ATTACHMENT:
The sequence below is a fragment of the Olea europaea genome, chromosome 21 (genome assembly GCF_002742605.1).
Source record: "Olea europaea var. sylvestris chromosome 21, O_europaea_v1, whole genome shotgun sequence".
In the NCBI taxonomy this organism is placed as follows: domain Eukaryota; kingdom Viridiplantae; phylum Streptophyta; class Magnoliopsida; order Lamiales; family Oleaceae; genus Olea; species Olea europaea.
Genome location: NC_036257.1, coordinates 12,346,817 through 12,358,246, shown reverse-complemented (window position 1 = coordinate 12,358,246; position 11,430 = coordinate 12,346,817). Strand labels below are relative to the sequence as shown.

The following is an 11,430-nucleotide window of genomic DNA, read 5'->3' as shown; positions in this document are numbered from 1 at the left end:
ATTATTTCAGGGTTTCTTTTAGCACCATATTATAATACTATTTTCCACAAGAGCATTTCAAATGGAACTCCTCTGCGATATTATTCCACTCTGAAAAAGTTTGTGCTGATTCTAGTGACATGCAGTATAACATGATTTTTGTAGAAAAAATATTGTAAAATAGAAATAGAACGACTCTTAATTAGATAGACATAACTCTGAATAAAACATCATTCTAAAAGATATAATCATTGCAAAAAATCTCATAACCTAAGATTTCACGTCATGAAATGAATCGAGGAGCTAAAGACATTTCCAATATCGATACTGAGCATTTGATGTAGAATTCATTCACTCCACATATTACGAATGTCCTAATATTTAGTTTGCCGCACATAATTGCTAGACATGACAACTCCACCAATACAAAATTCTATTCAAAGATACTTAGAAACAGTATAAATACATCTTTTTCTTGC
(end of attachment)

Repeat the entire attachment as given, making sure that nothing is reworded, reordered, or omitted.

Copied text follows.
The sequence below is a fragment of the Olea europaea genome, chromosome 21 (genome assembly GCF_002742605.1).
Source record: "Olea europaea var. sylvestris chromosome 21, O_europaea_v1, whole genome shotgun sequence".
In the NCBI taxonomy this organism is placed as follows: domain Eukaryota; kingdom Viridiplantae; phylum Streptophyta; class Magnoliopsida; order Lamiales; family Oleaceae; genus Olea; species Olea europaea.
Genome location: NC_036257.1, coordinates 12,346,817 through 12,358,246, shown reverse-complemented (window position 1 = coordinate 12,358,246; position 11,430 = coordinate 12,346,817). Strand labels below are relative to the sequence as shown.

The following is an 11,430-nucleotide window of genomic DNA, read 5'->3' as shown; positions in this document are numbered from 1 at the left end:
ATTATTTCAGGGTTTCTTTTAGCACCATATTATAATACTATTTTCCACAAGAGCATTTCAAATGGAACTCCTCTGCGATATTATTCCACTCTGAAAAAGTTTGTGCTGATTCTAGTGACATGCAGTATAACATGATTTTTGTAGAAAAAATATTGTAAAATAGAAATAGAACGACTCTTAATTAGATAGACATAACTCTGAATAAAACATCATTCTAAAAGATATAATCATTGCAAAAAATCTCATAACCTAAGATTTCACGTCATGAAATGAATCGAGGAGCTAAAGACATTTCCAATATCGATACTGAGCATTTGATGTAGAATTCATTCACTCCACATATTACGAATGTCCTAATATTTAGTTTGCCGCACATAATTGCTAGACATGACAACTCCACCAATACAAAATTCTATTCAAAGATACTTAGAAACAGTATAAATACATCTTTTTCTTGC